Ministers and senior officials from Kazakhstan, Peru and the United Arab Emirates have signed the BEPS Multilateral Convention bringing the total number of signatories to 79 and the number of covered jurisdictions to 81. This Convention updates the existing network of bilateral tax treaties and reduces opportunities for tax avoidance by multinational enterprises. Estonia intends to sign the MLI on 29 June. The signatures this week come a few days before the Convention enters into force on 1 July 2018 for five of the jurisdictions that signed last year.
The Convention is the first multilateral treaty of its kind, allowing jurisdictions to integrate results from the OECD/G20 BEPS Project into their existing networks of bilateral tax treaties. The OECD/G20 BEPS Project delivers solutions for governments to close the gaps in existing international rules that allow corporate profits to “disappear” or be artificially shifted to low or no tax environments, where companies have little or no economic activity.
Under the mandate of the Report on Actions 8-10 of the BEPS Action Plan (“Aligning Transfer Pricing Outcomes with Value Creation”), Working Party No. 6 (“WP6”) has produced a non-consensus discussion draft on financial transactions.
The first part of the discussion draft provides guidance on the application of the principles contained in Section D.1 of Chapter I of the Transfer Pricing Guidelines to financial transactions.
In particular, Section B.1 of the discussion draft elaborates on how
the accurate delineation analysis under Chapter I applies to the capital structure of an MNE within an MNE group. The discussion draft clarifies that the guidance included in this section does not prevent countries from implementing approaches to address capital
structure and interest deductibility under their domestic legislation. Section B.2 outlines the economically relevant characteristics that inform the analysis of the terms and conditions of financial transactions.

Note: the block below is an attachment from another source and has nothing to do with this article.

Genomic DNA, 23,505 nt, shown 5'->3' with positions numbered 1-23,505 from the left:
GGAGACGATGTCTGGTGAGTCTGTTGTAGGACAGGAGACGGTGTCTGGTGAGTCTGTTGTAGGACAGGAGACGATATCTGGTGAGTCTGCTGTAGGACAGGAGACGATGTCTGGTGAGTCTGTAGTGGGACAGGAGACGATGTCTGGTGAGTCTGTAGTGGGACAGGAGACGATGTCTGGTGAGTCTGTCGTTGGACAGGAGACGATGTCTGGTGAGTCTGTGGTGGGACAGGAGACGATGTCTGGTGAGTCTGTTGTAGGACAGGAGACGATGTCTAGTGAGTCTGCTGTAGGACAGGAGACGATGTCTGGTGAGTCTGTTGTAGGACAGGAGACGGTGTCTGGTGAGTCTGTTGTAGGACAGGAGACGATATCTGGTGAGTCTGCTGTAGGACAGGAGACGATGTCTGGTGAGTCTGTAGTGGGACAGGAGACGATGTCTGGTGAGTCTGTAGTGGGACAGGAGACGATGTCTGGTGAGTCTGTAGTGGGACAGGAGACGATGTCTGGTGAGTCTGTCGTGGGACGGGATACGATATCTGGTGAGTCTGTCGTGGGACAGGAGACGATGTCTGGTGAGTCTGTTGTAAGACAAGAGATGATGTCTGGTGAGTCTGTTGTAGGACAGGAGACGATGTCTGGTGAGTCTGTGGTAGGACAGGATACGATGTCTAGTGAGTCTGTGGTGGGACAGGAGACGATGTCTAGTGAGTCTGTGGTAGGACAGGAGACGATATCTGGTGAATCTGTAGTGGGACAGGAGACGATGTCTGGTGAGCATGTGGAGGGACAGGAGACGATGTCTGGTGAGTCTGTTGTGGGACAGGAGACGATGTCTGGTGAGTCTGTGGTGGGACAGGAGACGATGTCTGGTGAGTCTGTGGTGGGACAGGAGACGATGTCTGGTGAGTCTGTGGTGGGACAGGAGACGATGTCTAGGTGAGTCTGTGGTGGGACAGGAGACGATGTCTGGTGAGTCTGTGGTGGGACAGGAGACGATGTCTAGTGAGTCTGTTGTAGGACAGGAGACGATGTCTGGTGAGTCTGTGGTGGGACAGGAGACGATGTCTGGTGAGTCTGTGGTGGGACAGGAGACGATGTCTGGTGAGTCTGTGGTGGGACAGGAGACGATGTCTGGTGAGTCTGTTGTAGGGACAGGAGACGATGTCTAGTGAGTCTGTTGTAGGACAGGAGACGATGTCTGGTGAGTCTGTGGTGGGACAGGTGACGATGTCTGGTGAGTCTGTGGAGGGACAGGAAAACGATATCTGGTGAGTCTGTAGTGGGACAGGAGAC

The second part of the discussion draft, contained in sections C, D and E, addresses specific issues related to the pricing of financial transactions such as treasury function, intra-group loans, cash pooling, hedging, guarantees and captive insurance.The discussion draft also includes a number of questions to commentators on which inputs from stakeholders will be particularly relevant to WP6 to further its work and prepare another discussion draft after considering the input received.
Fair Tax Competition: The country should not have harmful tax regimes, which go against the principles of the EU’s Code of Conduct or OECD’s Forum on Harmful Tax Practices. Those that choose to have no or zero-rate corporate taxation should ensure that this does not encourage artificial offshore structures without real economic activity. In the context of the screening process, the Code of Conduct Group invited each jurisdiction where concerns were identified to commit to address such concerns. The large majority of jurisdictions have decided to introduce the relevant changes in their tax legislation in order to comply with the EU screening criteria. The following jurisdictions are committed to addressing the concerns relating to economic substance by 2018: Bermuda; Cayman Islands; Guernsey; Isle of Man; Jersey; and Vanuatu.
More than 200 global tax and economic crime experts have identified key areas for international action following the fifth OECD Forum on Tax and Crime, in London. In a week dominated by media coverage of offshore issues, the Forum brought experts on tax, customs, anti-corruption, anti-money laundering, policing, and prosecution together to agree priorities for action.
The Forum is the latest in a series of OECD-led events and an important opportunity for the international community to strengthen collaboration in tackling these global issues.
Claudia María Amelia Teresa Cooper Fort, Minister of Economy and Finance of Peru, signed the Multilateral Convention on Mutual Administrative Assistance in Tax Matters in the presence of the Deputy Director of the OECD’s Centre for Tax Policy and Administration, Grace Perez-Navarro.
Mahess Rawoteea of the Ministry of Finance and Economic Development of Mauritius, signed the Multilateral Convention to Implement Tax Treaty Related Measures to Prevent Base Erosion and Profit Shifting (the MLI) in the presence of Douglas Frantz, OECD Deputy Secretary-General.
Based on expressed reservations at this point in time, 23 tax treaties would be impacted by this signing. Read More